Hard to get excited – but it may be important for some.

I do tend to be a bit suspicious of arguments suggesting a first term (national) government will be thrown out because they are struggling to deliver.  By definition first term governments struggle with high expectation and inexperience. I suspect voters know this and discount those issues when they get to actually voting.

Posted in International, Politics | 19 Comments

Alex Epstein takes the moral case for fossil fuels on campus

What an opportunity! And see how the students responded.

Some of the questions they raised included:
  • Given that we’re already seeing sea level rise hurt places like Miami, should we really be increasing our use of fossil fuels?
  • Aren’t fossil fuels only low-cost because they receive far more in subsidies than renewables?
  • Why do you give fossil fuels credit for cleaner air and water rather than regulation?
  • Aren’t we going to run out of fossil fuels, since they’re a finite resource?
  • Doesn’t air pollution kill 1.3 million people per year in China?
  • What do you think about the mass extinction of over half of the world’s organisms in the past few decades because of temperature changes?
  • If fossil fuels are so great, why aren’t they benefiting places like Venezuela and Iraq?
The Q&A went on for over an hour and there were still several students eager to ask more questions.
The CMU event is a model of what I want to achieve on college campuses: opening the minds of people who expect to disagree with me and also empowering those who already agree with me with a new level of clarity.

The link again.


Some random thoughts. Soon the eyes of the world will turn to Australia to see how a nation with no nuclear power and no neighbours to help out will handle the transition to zero emissions. It will be interesting to see how all the high-profile and outspoken advocates of zero emissions in high places, industry, academia, politics and the media manage the walk back from the train crash.

Chris Kenny fisks Waleed Aly on the German green transition.

Posted in Global warming and climate change policy, Rafe | 9 Comments

Arms Race

DOES it still happen in primary school classrooms? You knew the answer (or thought you did) and maybe let out an “ooh, I know!” Nah-uh. Hands up, please, said Sister. She took her time to choose a hand – all the better to assess her charges and make non limb-raisers either think or feel ashamed of themselves. Eventually even they reached for the ceiling – what choice did they have? – playing the odds they wouldn’t get the call. As the seconds went on, the goody-goody know-it-alls … I mean, your laudable classmates – began to crazily pound the air with their forearms. Finally: “Yes … Paul.” Captain Cook? No, not Captain Cook.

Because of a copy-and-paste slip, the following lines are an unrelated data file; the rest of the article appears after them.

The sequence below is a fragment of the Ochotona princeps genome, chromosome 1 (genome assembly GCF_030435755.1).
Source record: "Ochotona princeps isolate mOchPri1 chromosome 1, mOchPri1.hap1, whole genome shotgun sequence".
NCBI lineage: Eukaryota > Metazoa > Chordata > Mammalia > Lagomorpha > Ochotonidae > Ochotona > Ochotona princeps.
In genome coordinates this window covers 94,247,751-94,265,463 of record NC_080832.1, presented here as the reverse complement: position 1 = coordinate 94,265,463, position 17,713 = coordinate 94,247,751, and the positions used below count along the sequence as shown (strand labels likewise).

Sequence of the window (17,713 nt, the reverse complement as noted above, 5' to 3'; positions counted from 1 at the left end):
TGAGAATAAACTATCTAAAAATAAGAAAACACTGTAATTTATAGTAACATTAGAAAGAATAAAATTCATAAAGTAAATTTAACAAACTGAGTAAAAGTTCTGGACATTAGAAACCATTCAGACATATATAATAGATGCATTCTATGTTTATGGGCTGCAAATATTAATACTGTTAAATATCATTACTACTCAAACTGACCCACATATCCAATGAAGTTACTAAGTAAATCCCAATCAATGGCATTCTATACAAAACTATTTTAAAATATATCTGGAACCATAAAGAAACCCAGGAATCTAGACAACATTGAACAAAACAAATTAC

Joe Biden at 0.18: the lame, guilty arm of a pretender. Doesn’t have a clue. Michael Bloomberg (between 0.28 and 0.34): new kid. He’s crying inside, asking why he’s here. Biden is planning to dack him at recess and taken his lunch. Smug Pete Buttigieg at 0.46 wants to talk about maths. This is social studies, Pete. Shoosh. Elizabeth Warren at 0.52 – mmm, interesting. That’s the blink-and-you’ll-miss-it salute of a pet who’s not sure about this one but doesn’t want her fellow front-row savants to sniff any weakness. In the end, the teacher makes a choice: “Bernie.” Communism? No, not communism.

Posted in American politics, Elections | 7 Comments

There is no excuse for murder

There is certainly no excuse for the murder of Hannah Clarke and her three children by Rowan Baxter in a murder-suicide.

Nor is there any excuse for the murder of four children by Charmaine McLeod on 27 May 2019 when she deliberately drove her car into a truck, probably causing permanent mental anguish to the truck driver.

Yet these two cases, similar in so many ways, are being treated quite differently. There was a Parliamentary vigil in Canberra for Clarke and her children, but not for the four children of the grieving father James McLeod. His warnings of the likelihood of his former wife committing violence were ignored. The media reports around the time imply that she was suffering depression – as if that was an excuse for the murder – something which Bettina Arndt and Det Insp Mark Thompson were slammed on social media and elsewhere when they suggested that it is too early in the investigation to decide on the guilt of Rowan Baxter and whether he had any defence for his actions (ie: mitigating factors).

In both cases the murderers died at the scene from self-inflicted wounds. But if they had survived and faced Court on charges of murder they would presumably offer a defence or claim some extenuating factor to mitigate their guilt.

Of course there is no excuse for murder, and Thompson should have chosen his words more carefully, but the furore which his comments and those of Arndt have attracted has been rather extreme to the point that the Senate voted for Arndt to have her Order of Australia rescinded.

If we were to go through living recipients of the Order of Australia for things that they said which caused offence there would be many others that would have their order stripped.

What are politicians such as Sarah Henderson, Tim Smith and Jill Hennessy really saying? If Rowan Baxter survived his self-inflicted wounds that he should not be allowed to plead not guilty, or that he should be automatically convicted without the necessity of a trial?

Really it is time for people to calm down, and allow the Police to go after murderers and other criminals who should face the full force of the law provided it is through due process and according to time honoured principles. This social media pile on is so undignified but is typical of today’s society where competitive outrage is a national sport.

Posted in Uncategorized | 52 Comments